Repair of defective composite restorations. A questionnaire study among dentists in the Public Dental Service in Norway

Abstract

Objectives

This study aimed to investigate dentists’ treatment choices concerning “repair or replacement” of defective restorations.

Methods

A pre-coded questionnaire was sent electronically to all dentists (n = 1313) in the Public Dental Service (PDS) in Norway. Part one: The dentists were asked about age and gender, whether they performed direct restorative therapy/amount of time spent on fillings made per day due to: Primary caries, Repair of restorations or Replacement of restoration/what kind of bonding agents used and pre-treatment of the residual restoration. Part two: The dentists were asked to consider the best treatment for three patient cases with tooth/restoration fractures.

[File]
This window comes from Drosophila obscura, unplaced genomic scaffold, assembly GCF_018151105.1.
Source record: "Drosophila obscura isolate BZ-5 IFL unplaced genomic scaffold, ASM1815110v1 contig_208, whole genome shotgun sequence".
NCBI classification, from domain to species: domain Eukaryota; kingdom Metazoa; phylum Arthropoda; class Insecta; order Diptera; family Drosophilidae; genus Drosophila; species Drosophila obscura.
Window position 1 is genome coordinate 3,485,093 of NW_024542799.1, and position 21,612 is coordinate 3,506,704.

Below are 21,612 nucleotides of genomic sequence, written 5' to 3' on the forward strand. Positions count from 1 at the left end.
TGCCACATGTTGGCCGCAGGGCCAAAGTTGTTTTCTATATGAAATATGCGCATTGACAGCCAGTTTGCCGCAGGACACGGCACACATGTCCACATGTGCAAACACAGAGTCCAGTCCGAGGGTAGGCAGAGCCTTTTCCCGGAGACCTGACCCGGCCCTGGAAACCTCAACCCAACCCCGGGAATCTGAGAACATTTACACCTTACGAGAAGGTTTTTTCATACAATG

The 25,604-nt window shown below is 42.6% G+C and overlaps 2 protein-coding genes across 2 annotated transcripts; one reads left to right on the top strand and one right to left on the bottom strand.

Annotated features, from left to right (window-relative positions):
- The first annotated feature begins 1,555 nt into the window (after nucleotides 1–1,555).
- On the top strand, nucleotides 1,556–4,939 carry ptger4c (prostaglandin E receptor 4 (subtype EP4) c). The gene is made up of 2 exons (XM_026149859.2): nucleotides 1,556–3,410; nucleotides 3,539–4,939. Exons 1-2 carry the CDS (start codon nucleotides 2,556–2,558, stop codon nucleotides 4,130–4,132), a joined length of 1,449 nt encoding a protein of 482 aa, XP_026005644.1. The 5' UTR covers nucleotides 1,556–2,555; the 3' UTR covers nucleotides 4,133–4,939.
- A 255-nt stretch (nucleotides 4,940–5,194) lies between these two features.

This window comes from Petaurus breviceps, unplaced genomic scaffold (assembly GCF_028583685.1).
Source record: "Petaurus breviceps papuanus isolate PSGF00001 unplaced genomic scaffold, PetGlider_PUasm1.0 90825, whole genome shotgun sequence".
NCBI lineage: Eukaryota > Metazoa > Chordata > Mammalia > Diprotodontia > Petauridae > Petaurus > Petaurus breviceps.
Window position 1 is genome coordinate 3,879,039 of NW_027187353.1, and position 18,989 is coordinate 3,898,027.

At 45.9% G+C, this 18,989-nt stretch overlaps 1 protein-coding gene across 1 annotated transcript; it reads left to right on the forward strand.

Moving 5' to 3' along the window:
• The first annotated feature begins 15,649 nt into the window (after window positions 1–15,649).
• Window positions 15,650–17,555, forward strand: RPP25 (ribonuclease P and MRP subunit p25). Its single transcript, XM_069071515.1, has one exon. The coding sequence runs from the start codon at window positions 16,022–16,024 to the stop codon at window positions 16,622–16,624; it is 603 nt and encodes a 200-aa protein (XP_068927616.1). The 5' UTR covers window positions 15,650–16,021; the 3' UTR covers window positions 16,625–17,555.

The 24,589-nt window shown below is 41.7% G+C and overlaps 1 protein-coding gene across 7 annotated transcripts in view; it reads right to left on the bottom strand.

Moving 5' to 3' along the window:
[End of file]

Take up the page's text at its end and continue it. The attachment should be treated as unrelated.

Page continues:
Results

Response rate was 55.8%, (69.6% females, 30.4% males). Respondent age varied from 25 to 77 years (mean 41.8, SD 12.4). Part one: The dentists spent on average 57.5% of the working day placing restorations, making from 1 to 30 (mean 7.7, SD 3.6) restorations per day. Reasons for treatment were; Primary caries 55.7% (SD 19.1%), repair of restorations 26.7% (SD 14.8%), replacement of fillings 18.2% (SD 11.2%). Two-step etch and rinse (ER), 3-step ER and Self-etch (SE) were used by 48.7%, 24.6% and 26.7% of the respondents, respectively. A silanising agent was used by 7.4%. Part two: Treatment choices: Repair with RC: 89.6% in case one, 86.9% in case two and 54.1% in case three. Young dentists suggested invasive treatment more often than old dentists (>38 years).

Conclusions

Operative dentistry claims 57.5% of PDS dentists’ working day. In addition to primary caries, repair and replacement of restorations accounted for 27% and 18% of the reasons for placing restorations.

Clinical significance

The idea of “minimal intervention dentistry” seems to have great influence among dentists in PDS (Norway), as they seek to preserve dental hard tissue as much as possible by choosing repair before replacement. No gender differences were observed, but older dentists seem to favour repair compared with the younger dentists.

Introduction